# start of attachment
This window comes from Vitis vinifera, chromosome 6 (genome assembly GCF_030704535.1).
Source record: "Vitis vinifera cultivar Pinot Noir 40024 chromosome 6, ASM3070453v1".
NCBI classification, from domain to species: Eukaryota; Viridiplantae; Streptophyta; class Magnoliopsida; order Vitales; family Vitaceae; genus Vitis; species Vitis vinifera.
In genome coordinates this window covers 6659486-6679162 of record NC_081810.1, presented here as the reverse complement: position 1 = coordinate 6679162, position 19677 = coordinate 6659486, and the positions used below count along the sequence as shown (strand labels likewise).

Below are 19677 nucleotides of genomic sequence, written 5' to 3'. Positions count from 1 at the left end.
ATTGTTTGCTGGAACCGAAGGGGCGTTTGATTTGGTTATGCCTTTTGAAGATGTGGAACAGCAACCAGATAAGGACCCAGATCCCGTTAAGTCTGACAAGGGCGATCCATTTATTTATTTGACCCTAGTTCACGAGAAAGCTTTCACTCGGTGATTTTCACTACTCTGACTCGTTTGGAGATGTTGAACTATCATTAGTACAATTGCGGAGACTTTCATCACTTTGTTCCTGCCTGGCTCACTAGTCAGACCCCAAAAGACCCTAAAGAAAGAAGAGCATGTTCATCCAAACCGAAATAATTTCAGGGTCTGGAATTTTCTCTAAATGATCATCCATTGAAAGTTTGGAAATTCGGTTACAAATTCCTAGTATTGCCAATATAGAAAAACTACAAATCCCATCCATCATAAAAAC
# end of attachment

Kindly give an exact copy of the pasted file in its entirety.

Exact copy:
This window comes from Vitis vinifera, chromosome 6 (genome assembly GCF_030704535.1).
Source record: "Vitis vinifera cultivar Pinot Noir 40024 chromosome 6, ASM3070453v1".
NCBI classification, from domain to species: Eukaryota; Viridiplantae; Streptophyta; class Magnoliopsida; order Vitales; family Vitaceae; genus Vitis; species Vitis vinifera.
In genome coordinates this window covers 6659486-6679162 of record NC_081810.1, presented here as the reverse complement: position 1 = coordinate 6679162, position 19677 = coordinate 6659486, and the positions used below count along the sequence as shown (strand labels likewise).

Below are 19677 nucleotides of genomic sequence, written 5' to 3'. Positions count from 1 at the left end.
ATTGTTTGCTGGAACCGAAGGGGCGTTTGATTTGGTTATGCCTTTTGAAGATGTGGAACAGCAACCAGATAAGGACCCAGATCCCGTTAAGTCTGACAAGGGCGATCCATTTATTTATTTGACCCTAGTTCACGAGAAAGCTTTCACTCGGTGATTTTCACTACTCTGACTCGTTTGGAGATGTTGAACTATCATTAGTACAATTGCGGAGACTTTCATCACTTTGTTCCTGCCTGGCTCACTAGTCAGACCCCAAAAGACCCTAAAGAAAGAAGAGCATGTTCATCCAAACCGAAATAATTTCAGGGTCTGGAATTTTCTCTAAATGATCATCCATTGAAAGTTTGGAAATTCGGTTACAAATTCCTAGTATTGCCAATATAGAAAAACTACAAATCCCATCCATCATAAAAAC